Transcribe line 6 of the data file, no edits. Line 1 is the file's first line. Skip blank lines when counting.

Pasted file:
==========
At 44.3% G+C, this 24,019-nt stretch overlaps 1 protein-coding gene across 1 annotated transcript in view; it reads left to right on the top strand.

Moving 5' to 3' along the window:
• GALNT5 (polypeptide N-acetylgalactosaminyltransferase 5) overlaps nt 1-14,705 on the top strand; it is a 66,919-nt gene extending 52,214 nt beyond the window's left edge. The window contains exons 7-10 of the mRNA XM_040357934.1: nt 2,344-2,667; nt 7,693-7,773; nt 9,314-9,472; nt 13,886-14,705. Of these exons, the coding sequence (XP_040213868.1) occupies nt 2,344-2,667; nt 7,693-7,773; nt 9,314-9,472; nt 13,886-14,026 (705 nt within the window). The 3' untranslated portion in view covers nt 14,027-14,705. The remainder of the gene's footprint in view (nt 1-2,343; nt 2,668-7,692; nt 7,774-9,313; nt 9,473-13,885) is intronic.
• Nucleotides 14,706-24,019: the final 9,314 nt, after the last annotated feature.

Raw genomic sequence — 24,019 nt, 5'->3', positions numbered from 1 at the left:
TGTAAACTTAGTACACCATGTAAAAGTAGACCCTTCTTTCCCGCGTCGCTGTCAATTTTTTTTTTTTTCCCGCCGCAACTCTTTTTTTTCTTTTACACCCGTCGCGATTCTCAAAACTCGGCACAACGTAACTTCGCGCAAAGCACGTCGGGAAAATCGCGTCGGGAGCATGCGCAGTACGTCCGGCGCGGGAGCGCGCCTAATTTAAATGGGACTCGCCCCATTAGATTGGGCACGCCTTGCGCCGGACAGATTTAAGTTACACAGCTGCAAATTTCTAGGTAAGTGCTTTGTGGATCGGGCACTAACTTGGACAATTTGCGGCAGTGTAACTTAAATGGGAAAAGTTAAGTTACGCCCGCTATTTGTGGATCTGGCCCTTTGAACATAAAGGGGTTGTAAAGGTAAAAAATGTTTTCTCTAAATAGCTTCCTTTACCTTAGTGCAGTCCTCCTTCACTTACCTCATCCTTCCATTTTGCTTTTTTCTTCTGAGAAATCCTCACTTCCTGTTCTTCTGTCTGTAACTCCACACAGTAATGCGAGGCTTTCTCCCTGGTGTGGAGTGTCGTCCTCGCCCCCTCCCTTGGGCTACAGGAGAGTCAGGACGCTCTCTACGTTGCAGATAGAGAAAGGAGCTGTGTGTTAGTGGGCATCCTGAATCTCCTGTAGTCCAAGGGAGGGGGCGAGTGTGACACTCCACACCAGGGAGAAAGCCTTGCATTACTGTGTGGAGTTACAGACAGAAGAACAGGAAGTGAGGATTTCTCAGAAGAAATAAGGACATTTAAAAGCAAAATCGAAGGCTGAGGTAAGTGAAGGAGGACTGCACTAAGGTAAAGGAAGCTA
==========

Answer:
TGTAAACTTAGTACACCATGTAAAAGTAGACCCTTCTTTCCCGCGTCGCTGTCAATTTTTTTTTTTTTCCCGCCGCAACTCTTTTTTTTCTTTTACACCCGTCGCGATTCTCAAAACTCGGCACAACGTAACTTCGCGCAAAGCACGTCGGGAAAATCGCGTCGGGAGCATGCGCAGTACGTCCGGCGCGGGAGCGCGCCTAATTTAAATGGGACTCGCCCCATTAGATTGGGCACGCCTTGCGCCGGACAGATTTAAGTTACACAGCTGCAAATTTCTAGGTAAGTGCTTTGTGGATCGGGCACTAACTTGGACAATTTGCGGCAGTGTAACTTAAATGGGAAAAGTTAAGTTACGCCCGCTATTTGTGGATCTGGCCCTTTGAACATAAAGGGGTTGTAAAGGTAAAAAATGTTTTCTCTAAATAGCTTCCTTTACCTTAGTGCAGTCCTCCTTCACTTACCTCATCCTTCCATTTTGCTTTTTTCTTCTGAGAAATCCTCACTTCCTGTTCTTCTGTCTGTAACTCCACACAGTAATGCGAGGCTTTCTCCCTGGTGTGGAGTGTCGTCCTCGCCCCCTCCCTTGGGCTACAGGAGAGTCAGGACGCTCTCTACGTTGCAGATAGAGAAAGGAGCTGTGTGTTAGTGGGCATCCTGAATCTCCTGTAGTCCAAGGGAGGGGGCGAGTGTGACACTCCACACCAGGGAGAAAGCCTTGCATTACTGTGTGGAGTTACAGACAGAAGAACAGGAAGTGAGGATTTCTCAGAAGAAATAAGGACATTTAAAAGCAAAATCGAAGGCTGAGGTAAGTGAAGGAGGACTGCACTAAGGTAAAGGAAGCTA